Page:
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ConEd Cites Need for NatGas Pipelines as New York Demand Grows

While Northeast policymakers and citizens debate whether to expand natural gas infrastructure, Con Edison of New York (ConEd) is proposing a "clean energy future" built on natural gas and renewable resources.

In a filing to the New York Public Service Commission (PSC), ConEd proposed a series of "smart solutions" for its gas utility customers that include doubling conservation funding, establishing a gas load reduction program and offering renewable alternatives to gas heating longer term.

Ultimately, ConEd cited the need for additional pipeline capacity or an alternative way to balance supply/demand.

"All pipeline capacity coming into the company's service territory is contracted, and there are no projects underway that would provide additional capacity to serve the company's customers," a spokesperson said.

New York has staunchly resisted natural gas expansions under Democratic Gov. Andrew Cuomo, with regulators consistently denying major infrastructure projects to bring more Appalachian shale gas into the state. Regulators also have touted New York’s role as a clean energy leader. Under Cuomo’s Reforming the Energy Vision, renewable contributions would increase to 50% by 2030.

Business leaders have voiced concerns about the state’s policies, especially as energy prices remain high compared to many other parts of the country.  To date, construction of gas pipelines "is not keeping pace with growing demand," the utility said. ConEd wants to more efficiently manage gas use in New York City and Westchester County.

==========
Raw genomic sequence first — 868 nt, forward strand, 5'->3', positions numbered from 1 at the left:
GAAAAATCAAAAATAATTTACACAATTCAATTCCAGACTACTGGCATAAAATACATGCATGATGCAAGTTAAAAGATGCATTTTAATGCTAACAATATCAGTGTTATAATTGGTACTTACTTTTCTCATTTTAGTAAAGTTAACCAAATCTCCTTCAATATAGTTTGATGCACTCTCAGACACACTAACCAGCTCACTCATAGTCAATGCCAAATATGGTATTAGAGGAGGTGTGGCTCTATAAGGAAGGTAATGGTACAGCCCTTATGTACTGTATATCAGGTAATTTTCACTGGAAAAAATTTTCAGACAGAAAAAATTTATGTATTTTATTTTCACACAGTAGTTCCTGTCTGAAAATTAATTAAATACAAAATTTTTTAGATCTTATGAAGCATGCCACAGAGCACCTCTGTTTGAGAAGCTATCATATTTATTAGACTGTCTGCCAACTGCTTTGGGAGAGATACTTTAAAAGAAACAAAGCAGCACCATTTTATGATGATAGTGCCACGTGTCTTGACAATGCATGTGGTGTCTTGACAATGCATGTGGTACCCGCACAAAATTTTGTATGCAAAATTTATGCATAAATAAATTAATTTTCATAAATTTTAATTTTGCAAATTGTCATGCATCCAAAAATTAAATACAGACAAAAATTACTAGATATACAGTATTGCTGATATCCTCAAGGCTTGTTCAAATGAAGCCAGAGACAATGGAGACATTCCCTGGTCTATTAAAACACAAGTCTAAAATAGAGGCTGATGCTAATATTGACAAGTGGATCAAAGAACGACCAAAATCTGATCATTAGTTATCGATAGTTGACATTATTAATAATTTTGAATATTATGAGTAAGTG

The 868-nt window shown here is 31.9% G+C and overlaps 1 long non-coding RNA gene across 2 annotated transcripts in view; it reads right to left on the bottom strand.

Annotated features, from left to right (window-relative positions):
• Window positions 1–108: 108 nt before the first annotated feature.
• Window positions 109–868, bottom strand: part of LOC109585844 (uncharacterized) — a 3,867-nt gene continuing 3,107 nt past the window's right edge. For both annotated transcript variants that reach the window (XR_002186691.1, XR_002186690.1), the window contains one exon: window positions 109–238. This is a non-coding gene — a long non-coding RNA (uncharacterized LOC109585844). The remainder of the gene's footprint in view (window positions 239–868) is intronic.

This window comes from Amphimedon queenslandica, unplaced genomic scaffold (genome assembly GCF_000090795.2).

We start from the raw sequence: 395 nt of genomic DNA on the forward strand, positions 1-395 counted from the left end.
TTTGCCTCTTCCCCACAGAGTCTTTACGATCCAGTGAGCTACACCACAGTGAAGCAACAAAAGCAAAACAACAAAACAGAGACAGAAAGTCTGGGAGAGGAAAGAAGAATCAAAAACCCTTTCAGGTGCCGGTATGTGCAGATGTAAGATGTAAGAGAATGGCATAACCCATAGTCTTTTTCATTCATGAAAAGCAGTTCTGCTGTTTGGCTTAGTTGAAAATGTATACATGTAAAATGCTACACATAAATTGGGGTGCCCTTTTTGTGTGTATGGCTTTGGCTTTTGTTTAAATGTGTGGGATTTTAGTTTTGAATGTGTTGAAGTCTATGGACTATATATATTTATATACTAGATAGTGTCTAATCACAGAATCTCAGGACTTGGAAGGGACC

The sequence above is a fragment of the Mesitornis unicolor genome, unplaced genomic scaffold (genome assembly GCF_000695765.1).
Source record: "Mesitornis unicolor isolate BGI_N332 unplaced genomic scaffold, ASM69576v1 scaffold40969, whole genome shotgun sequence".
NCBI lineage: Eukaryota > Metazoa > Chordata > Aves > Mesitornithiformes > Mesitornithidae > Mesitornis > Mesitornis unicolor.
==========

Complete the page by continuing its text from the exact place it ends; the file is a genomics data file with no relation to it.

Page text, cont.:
The utility is seeking to step up gas conservation programs already in place to displace the need for more pipeline capacity, but "the large shortfall in capacity makes it difficult to meet growing customer needs solely through conservation."

The proposed programs are designed to help Con Ed "avoid having to institute moratoriums on the interconnection of new customers to its natural gas system,” it said.

"Thousands of customers are transitioning to natural gas because community clean heat programs have required customers to switch from residual heating oil to cleaner heating fuels like gas," according to ConEd. "The flexibility, environmental performance and high reliability of natural gas have also made the fuel attractive to many customers replacing existing heating systems or constructing new buildings."

Con Ed set gas consumption records in recent winters by converting about 6,500 large buildings in New York City to gas from oil since 2011, including 1,249 in 2014.

"The conversions have dramatically reduced emissions,” including reduced emissions of sulfur dioxide, nitrogen dioxide, fine particulate matter, nickel and greenhouse gases. Particulate matter alone had been reduced by more than 500 tons on an annualized basis.

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